Freedom of Expression Limited By G20

June 29, 2010

The G20 summit has brought our world’s most powerful leaders to Toronto. Discussion topics for the summit relate to international finance and development. Toronto will be hosting leaders from the United States, North Korea, South Korea, France and Germany, and that is just to name a few. Throughout the summit the world will be watching Toronto. The concentration of power and attention creates an ideal platform to advocate for a notable cause. Many protesters will take the opportunity to amplify their voices and be heard on the world’s stage. Will Canada’s Charter of Rights of Freedoms serve as a barrier between these protesters and potential criminal charges?

Section 2(b) of the Canadian Charter of Rights and Freedoms guarantees everyone the fundamental freedom of thought, belief, opinion and expression, including the freedom of the press and other media of communication. The purpose of this guarantee was defined by the Supreme Court of Canada in R v Keegstra. The three core reasons the right to freedom of expression is important are;

  1. 1. To ensure the free flow of ideas in a democratic society
  2. 2. To ensure free debate in order to allow truth to prevail in the market place of ideas
  3. 3. To ensure citizens’ ability to self realize through expression is not restricted

Any expression that furthers the aim of any of these three purposes will be aggressively protected by the Charter. The topics protesters seek to bring attention to are likely to fall under one of the three types of speech listed above. An expression includes any kind of activity that conveys, or attempts to convey meaning. All forms of expression, except for violence, are protected. The expression of protesters at the G20 summit will only be protected by the Charter if the chosen form of expression is non-violent. Protesters are not permitted to throw things at passers-by, assault people or damage property. Protesters who choose to participate in violent forms of expression will not be protected by the charter.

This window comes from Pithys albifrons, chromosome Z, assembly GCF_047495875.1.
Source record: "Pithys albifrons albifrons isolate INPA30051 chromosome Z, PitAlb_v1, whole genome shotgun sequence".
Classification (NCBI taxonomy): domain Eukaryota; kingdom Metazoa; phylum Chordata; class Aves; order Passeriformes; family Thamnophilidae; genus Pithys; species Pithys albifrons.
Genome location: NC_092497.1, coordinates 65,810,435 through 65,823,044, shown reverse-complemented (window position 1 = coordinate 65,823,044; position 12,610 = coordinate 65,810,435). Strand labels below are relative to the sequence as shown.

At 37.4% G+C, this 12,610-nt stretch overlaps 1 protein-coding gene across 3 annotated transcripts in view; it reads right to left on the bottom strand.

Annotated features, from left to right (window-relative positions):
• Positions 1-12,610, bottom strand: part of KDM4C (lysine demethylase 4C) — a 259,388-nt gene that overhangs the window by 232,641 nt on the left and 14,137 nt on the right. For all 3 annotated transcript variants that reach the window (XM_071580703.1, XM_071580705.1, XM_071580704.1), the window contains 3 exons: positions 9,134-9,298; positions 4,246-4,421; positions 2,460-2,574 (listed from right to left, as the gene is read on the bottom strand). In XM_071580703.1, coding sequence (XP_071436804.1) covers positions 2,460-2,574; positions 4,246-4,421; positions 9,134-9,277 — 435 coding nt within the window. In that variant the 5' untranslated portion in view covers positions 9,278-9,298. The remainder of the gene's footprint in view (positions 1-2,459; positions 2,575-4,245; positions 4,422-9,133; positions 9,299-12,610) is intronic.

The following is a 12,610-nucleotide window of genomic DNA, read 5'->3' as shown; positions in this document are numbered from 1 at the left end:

In Reference re Public Service Relations Act, the Supreme Court of Canada stated that although the freedom on peaceful assembly is a separate and distinct right, it is closely related to the freedom of expression. Sections 2 (c) of the Charter, guarantee everyone the fundamental freedoms of (c) peaceful assembly. The right to assemble is recognized as a human right, a political freedom and a civil liberty. The freedom allows citizens to assemble in public places in the context of a protest. Gathering together in a large group for a peaceful protest is a protected Charter right.

However, neither of these guaranteed freedoms is absolute. The limitation on all our rights is set out in Section 1 of the Charter which states; “

The Canadian Charter of Rights and Freedoms guarantees the rights and freedoms set out in it subject only to such reasonable limits prescribed by law as can be demonstrably justified in a free and democratic society.

The scope of a person’s right is limited by the rights of others. The rights of individuals to assemble and express must be balanced against the right of society to peacefully enjoy public places. Before taking the opportunity granted during summit, be sure you know the scope of your rights, and their limits. For example section 63 (1) of the Criminal code states;

63. (1) An unlawful assembly is an assembly of three or more persons who, with intent to carry out any common purpose, assemble in such a manner or so conduct themselves when they are assembled as to cause persons in the neighbourhood of the assembly to fear, on reasonable grounds, that they

(a) will disturb the peace tumultuously; or

(b) will by that assembly needlessly and without reasonable cause provoke other persons to disturb the peace tumultuously.

Lawful assembly becoming unlawful